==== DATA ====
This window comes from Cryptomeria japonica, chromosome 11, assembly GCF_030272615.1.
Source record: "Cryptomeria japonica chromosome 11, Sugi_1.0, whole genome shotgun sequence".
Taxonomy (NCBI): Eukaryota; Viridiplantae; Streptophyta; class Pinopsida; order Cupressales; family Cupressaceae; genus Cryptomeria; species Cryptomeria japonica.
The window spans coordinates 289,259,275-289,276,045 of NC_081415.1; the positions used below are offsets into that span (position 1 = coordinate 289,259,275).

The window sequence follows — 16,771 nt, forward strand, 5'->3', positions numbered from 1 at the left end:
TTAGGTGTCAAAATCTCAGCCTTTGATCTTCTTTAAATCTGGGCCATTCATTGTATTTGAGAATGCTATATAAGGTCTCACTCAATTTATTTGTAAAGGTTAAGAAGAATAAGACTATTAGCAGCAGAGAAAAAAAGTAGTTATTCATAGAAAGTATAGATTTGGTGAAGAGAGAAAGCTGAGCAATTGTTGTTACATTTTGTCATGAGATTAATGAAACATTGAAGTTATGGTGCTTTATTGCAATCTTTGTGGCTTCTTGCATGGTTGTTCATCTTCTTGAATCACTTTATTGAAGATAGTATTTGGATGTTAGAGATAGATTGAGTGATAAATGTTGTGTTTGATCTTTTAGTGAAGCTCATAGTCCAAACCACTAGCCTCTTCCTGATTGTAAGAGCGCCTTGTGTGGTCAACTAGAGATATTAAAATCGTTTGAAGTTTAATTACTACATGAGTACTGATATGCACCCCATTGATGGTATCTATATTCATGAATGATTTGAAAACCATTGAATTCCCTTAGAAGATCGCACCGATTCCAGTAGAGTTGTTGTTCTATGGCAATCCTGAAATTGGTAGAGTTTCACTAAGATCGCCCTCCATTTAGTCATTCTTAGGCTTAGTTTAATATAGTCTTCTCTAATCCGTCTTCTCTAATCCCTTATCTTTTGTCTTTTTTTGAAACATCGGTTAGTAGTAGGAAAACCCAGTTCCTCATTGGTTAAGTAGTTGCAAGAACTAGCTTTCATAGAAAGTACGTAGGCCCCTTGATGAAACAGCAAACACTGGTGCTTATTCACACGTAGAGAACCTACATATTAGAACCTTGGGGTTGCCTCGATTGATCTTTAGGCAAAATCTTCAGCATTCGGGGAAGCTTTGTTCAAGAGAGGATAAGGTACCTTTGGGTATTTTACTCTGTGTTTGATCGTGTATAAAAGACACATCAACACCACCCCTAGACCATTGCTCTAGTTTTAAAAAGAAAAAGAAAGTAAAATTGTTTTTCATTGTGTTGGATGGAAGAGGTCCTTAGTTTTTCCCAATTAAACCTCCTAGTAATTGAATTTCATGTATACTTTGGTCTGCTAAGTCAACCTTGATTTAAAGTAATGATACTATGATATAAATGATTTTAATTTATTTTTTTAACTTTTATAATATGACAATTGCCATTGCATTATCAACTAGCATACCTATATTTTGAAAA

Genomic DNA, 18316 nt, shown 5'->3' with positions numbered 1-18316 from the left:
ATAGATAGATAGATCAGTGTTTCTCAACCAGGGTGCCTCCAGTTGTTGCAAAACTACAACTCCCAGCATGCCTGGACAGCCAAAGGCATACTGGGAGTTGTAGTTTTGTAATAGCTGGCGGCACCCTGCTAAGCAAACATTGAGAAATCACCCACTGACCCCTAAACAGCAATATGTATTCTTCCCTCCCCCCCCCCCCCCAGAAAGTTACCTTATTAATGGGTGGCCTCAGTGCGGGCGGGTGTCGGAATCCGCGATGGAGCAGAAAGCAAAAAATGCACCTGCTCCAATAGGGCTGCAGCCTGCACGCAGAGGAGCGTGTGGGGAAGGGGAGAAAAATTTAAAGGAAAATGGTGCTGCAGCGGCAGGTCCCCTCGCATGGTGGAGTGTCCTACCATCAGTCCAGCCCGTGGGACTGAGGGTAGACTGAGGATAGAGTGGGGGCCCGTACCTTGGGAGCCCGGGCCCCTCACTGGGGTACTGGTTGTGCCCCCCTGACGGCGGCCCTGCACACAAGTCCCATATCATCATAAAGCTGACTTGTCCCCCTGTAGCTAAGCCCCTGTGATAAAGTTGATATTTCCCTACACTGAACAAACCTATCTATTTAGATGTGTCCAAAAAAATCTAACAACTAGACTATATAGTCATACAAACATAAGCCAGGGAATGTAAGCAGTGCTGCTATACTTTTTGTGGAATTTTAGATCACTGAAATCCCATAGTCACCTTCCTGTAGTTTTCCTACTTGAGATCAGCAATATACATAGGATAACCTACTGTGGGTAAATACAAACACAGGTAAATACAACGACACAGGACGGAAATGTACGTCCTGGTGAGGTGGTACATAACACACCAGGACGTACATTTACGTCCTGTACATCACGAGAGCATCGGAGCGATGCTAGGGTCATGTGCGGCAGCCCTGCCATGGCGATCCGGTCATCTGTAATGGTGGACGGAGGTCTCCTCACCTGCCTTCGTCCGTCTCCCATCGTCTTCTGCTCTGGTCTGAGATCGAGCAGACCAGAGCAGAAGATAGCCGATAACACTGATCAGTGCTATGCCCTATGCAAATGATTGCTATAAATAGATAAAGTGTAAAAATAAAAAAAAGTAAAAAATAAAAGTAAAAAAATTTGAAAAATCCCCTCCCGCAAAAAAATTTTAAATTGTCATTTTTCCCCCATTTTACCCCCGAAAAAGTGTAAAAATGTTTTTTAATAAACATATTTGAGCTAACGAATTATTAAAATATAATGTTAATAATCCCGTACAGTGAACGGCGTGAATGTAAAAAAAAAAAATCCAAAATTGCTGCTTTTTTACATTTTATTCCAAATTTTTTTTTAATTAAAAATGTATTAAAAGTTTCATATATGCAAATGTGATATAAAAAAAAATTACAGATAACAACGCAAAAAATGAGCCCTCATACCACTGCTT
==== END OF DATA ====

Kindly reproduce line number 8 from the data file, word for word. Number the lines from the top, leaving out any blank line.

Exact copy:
ATAGATAGATAGATCAGTGTTTCTCAACCAGGGTGCCTCCAGTTGTTGCAAAACTACAACTCCCAGCATGCCTGGACAGCCAAAGGCATACTGGGAGTTGTAGTTTTGTAATAGCTGGCGGCACCCTGCTAAGCAAACATTGAGAAATCACCCACTGACCCCTAAACAGCAATATGTATTCTTCCCTCCCCCCCCCCCCCCAGAAAGTTACCTTATTAATGGGTGGCCTCAGTGCGGGCGGGTGTCGGAATCCGCGATGGAGCAGAAAGCAAAAAATGCACCTGCTCCAATAGGGCTGCAGCCTGCACGCAGAGGAGCGTGTGGGGAAGGGGAGAAAAATTTAAAGGAAAATGGTGCTGCAGCGGCAGGTCCCCTCGCATGGTGGAGTGTCCTACCATCAGTCCAGCCCGTGGGACTGAGGGTAGACTGAGGATAGAGTGGGGGCCCGTACCTTGGGAGCCCGGGCCCCTCACTGGGGTACTGGTTGTGCCCCCCTGACGGCGGCCCTGCACACAAGTCCCATATCATCATAAAGCTGACTTGTCCCCCTGTAGCTAAGCCCCTGTGATAAAGTTGATATTTCCCTACACTGAACAAACCTATCTATTTAGATGTGTCCAAAAAAATCTAACAACTAGACTATATAGTCATACAAACATAAGCCAGGGAATGTAAGCAGTGCTGCTATACTTTTTGTGGAATTTTAGATCACTGAAATCCCATAGTCACCTTCCTGTAGTTTTCCTACTTGAGATCAGCAATATACATAGGATAACCTACTGTGGGTAAATACAAACACAGGTAAATACAACGACACAGGACGGAAATGTACGTCCTGGTGAGGTGGTACATAACACACCAGGACGTACATTTACGTCCTGTACATCACGAGAGCATCGGAGCGATGCTAGGGTCATGTGCGGCAGCCCTGCCATGGCGATCCGGTCATCTGTAATGGTGGACGGAGGTCTCCTCACCTGCCTTCGTCCGTCTCCCATCGTCTTCTGCTCTGGTCTGAGATCGAGCAGACCAGAGCAGAAGATAGCCGATAACACTGATCAGTGCTATGCCCTATGCAAATGATTGCTATAAATAGATAAAGTGTAAAAATAAAAAAAAGTAAAAAATAAAAGTAAAAAAATTTGAAAAATCCCCTCCCGCAAAAAAATTTTAAATTGTCATTTTTCCCCCATTTTACCCCCGAAAAAGTGTAAAAATGTTTTTTAATAAACATATTTGAGCTAACGAATTATTAAAATATAATGTTAATAATCCCGTACAGTGAACGGCGTGAATGTAAAAAAAAAAAATCCAAAATTGCTGCTTTTTTACATTTTATTCCAAATTTTTTTTTAATTAAAAATGTATTAAAAGTTTCATATATGCAAATGTGATATAAAAAAAAATTACAGATAACAACGCAAAAAATGAGCCCTCATACCACTGCTT